Washington DC (SPX) May 27, 2011
A comprehensive review of research focusing on the debate between High Fructose Corn Syrup (HFCS) and other sweeteners finds there is no evidence of any significant variation in the way the human body metabolizes HFCS as opposed to standard table sugar, or any difference in impact on risk factors for chronic disease.
James M. Rippe, MD, founder and director of the Rippe Lifestyle Institute and professor of biomedical sciences at the University of Central Florida, presented a summary of recent research entitled - "High Fructose Corn Syrup, Sucrose and Fructose: What Do We Really Know?" - at the American Society of Hypertension (ASH) Annual Meeting in New York City.
Dr. Rippe was invited to present his findings on a panel focusing on nutrition and cardiovascular prevention, an issue that ASH recognizes as important on the subject of hypertension and cardiovascular disease.
Based on Dr. Rippe's review of a series of randomized, prospective studies, there is no evidence of adverse impacts from consumption of normal levels of either sucrose or HFCS on weight, ability to lose weight, or increased risk factors for chronic disease, nor were other differences found between the two sugars.
Furthermore, a review of current research in this area shows that an individual is no more likely to experience obesity or chronic diseases by consuming HFCS as opposed to other sweeteners such as table sugar.
"While there has been a lot of media attention lately focused on the claims that HFCS is somehow more likely to cause obesity and chronic disease than other sweeteners, the evidence simply does not support those claims," said Dr. Rippe. "Recent research shows that individuals who consumed normal levels fructose have seen no adverse effects on their weight or triglycerides."
Also somewhat surprising, the United States Department of Agriculture has reported that while average daily caloric consumption has risen steadily over the last several decades, along with the rates of obesity and diabetes according to Centers for Disease Control and Prevention, the average daily caloric consumption of sweeteners, including HFCS, has actually decreased over the last decade.
In the mid-1970s, the average American diet contained less than 2,200 calories per day. By 2008, that average increased by approximately 500 calories to nearly 2,700 calories per day - a 22 percent jump. By contrast, since 1999 the average of total sugar-added calories consumed per capita per day actually decreased from over 500 calories per day down to just over 450 - a 10 percent decrease.
During that same period, there was a dramatic spike in the calories from added fats and a consistently high calorie intake from flour and cereal products.
"In the case of HFCS, while consumption increased steadily over two decades in the United States beginning in the 1970s, it peaked around 1999 and has been declining ever since. Yet, we see the incidence of obesity and diabetes in the U.S. continues to rise or remain steady during that time" said Dr. Rippe.
"Meanwhile, we have seen obesity and diabetes epidemics in regions of the world where little or no HFCS is available."
Share This Article With Planet Earth
Corn at USA
Farming Today - Suppliers and Technology
New Orleans LA (SPX) May 26, 2011
As the United States continues to import increasingly more of its food from developing nations, we are putting ourselves at greater risk of foodborne disease as many of these countries do not have the same sanitary standards for production, especially in the case of seafood and fresh produce, say scientists at the 111th General Meeting of the American Society for Microbiology in New Orleans. ... read more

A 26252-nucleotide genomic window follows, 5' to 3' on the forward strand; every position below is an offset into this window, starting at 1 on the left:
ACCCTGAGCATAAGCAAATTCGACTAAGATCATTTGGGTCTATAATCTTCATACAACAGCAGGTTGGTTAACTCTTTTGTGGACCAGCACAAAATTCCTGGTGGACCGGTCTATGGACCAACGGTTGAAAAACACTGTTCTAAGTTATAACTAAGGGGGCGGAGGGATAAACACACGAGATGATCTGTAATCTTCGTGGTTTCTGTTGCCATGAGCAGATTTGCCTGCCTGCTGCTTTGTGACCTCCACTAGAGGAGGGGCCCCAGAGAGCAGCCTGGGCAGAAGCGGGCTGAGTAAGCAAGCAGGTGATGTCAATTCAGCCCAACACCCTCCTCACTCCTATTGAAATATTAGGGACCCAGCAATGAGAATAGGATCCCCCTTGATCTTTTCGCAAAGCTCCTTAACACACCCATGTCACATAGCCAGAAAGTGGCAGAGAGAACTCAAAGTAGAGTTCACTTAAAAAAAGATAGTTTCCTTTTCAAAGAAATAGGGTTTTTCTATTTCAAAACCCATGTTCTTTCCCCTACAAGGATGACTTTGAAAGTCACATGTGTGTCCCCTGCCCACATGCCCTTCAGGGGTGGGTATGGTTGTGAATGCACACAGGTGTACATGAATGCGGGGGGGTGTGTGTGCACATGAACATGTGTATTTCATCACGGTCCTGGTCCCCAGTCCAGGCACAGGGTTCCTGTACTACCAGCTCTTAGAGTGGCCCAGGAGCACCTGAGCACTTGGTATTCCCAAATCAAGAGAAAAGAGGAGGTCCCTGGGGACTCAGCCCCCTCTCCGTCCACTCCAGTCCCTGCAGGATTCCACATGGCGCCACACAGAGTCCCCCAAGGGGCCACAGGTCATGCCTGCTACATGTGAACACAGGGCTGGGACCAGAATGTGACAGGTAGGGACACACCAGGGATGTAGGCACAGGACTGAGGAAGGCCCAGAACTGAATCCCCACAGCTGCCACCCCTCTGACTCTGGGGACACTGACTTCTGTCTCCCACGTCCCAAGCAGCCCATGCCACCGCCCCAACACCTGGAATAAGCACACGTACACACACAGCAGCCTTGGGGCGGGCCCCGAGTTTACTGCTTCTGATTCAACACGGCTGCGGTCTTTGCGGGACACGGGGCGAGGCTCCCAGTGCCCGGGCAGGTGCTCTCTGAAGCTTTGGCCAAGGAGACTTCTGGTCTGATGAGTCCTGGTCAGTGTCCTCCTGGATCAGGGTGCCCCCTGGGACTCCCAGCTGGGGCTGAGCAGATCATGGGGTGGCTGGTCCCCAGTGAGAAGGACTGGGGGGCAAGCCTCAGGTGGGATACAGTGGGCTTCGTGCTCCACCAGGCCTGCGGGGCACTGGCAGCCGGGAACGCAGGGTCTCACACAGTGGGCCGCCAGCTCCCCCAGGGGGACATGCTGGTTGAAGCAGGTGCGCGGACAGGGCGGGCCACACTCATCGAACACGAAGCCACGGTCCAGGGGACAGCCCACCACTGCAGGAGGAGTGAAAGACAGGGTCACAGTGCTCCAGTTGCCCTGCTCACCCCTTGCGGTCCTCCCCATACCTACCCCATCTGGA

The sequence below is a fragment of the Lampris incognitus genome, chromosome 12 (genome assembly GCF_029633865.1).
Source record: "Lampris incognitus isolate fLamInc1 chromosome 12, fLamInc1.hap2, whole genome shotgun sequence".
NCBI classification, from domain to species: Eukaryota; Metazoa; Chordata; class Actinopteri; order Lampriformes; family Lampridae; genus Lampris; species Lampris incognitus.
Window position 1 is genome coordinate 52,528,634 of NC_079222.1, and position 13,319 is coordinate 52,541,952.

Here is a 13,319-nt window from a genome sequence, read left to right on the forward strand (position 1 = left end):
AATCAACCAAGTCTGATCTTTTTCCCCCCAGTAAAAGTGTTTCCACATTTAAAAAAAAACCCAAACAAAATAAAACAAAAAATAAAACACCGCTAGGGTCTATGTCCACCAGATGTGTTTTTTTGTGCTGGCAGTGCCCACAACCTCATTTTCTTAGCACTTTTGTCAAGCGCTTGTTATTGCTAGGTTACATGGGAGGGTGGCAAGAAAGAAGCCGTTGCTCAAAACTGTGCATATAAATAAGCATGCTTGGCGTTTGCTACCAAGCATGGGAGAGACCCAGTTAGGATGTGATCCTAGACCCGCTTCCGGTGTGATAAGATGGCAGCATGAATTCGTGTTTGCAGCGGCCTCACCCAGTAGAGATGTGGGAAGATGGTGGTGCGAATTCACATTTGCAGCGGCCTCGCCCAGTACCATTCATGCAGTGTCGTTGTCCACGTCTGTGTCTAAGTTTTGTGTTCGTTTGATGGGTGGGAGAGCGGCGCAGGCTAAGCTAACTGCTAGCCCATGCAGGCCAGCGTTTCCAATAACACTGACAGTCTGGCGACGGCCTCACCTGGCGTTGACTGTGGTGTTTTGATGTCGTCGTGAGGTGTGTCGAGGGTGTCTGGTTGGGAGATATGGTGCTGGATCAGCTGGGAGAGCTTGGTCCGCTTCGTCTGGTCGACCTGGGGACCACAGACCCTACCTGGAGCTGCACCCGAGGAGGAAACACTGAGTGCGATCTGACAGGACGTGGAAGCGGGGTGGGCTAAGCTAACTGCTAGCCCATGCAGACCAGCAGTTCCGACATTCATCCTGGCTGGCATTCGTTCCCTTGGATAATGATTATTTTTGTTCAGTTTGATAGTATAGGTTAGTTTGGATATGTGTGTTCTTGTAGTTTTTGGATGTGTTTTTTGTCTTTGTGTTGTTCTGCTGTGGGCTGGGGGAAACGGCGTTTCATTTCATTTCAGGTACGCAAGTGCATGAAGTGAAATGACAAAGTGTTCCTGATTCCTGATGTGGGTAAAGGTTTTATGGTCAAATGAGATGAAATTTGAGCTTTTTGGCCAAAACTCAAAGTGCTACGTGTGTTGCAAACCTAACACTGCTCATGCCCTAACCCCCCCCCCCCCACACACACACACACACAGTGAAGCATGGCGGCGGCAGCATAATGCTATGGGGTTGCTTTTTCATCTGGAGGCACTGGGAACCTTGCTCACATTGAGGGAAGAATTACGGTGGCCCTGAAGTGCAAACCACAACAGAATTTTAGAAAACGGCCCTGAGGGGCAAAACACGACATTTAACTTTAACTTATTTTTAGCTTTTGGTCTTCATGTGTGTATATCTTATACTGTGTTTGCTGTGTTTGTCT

NASA satellite helps find 17 Egypt pyramids|
GOES-13 Satellite Video Close-Up of Deadly Joplin, Missouri Tornado
GMES Masters seeks innovative uses for Earth observation data
Satellites monitor Icelandic ash plume
Galileo: Europe prepares for October launch
EU announces launch date for first Galileo satellites
Europe's first EGNOS airport to guide down giant Beluga aircraft
'Green' GPS saves fuel, energy
Destruction of Brazil's Atlantic Forest falls 55%: study
Global Warming May Affect the Capacity of Trees to Store Carbon
Brazil farm interests score one against forest protection
Environmentalist husband, wife shot dead in Brazil
Study details path to sustainable aviation biofuels industry in Northwest
Aviation biofuels for Australia?
New sustainable bio-derived jet fuel industry is achievable
Teaching algae to make fuel
Positive Energy completes construction of 2MW PV park
Historic Green Energy Deal Funds Long-Term School Roof Renewal
Tecta Solar Installs PV System for GlaxoSmithKline
Dairy Installs 3200 Solar Panels
Windpower 2011 highlights industry trends and job creation
Google backs wind energy in California desert
Evolutionary lessons for wind farm efficiency
Global warming won't harm wind energy production, climate models predict
13 dead in China mine accidents: state media
Massey Energy blamed for mine disaster
Targeted regeneration could be key to boosting coalfield communities
Seven dead in China mine accident: state media
China milk activist home after brief detention
Security tight in China's Inner Mongolia after demos
Lawmakers seek US regret for barring Chinese
Three blasts hit China govt buildings, two dead: Xinhua
|The content herein, unless otherwise known to be public domain, are Copyright 1995-2010 - SpaceDaily. AFP and UPI Wire Stories are copyright Agence France-Presse and United Press International. ESA Portal Reports are copyright European Space Agency. All NASA sourced material is public domain. Additional copyrights may apply in whole or part to other bona fide parties. Advertising does not imply endorsement,agreement or approval of any opinions, statements or information provided by SpaceDaily on any Web page published or hosted by SpaceDaily. Privacy Statement|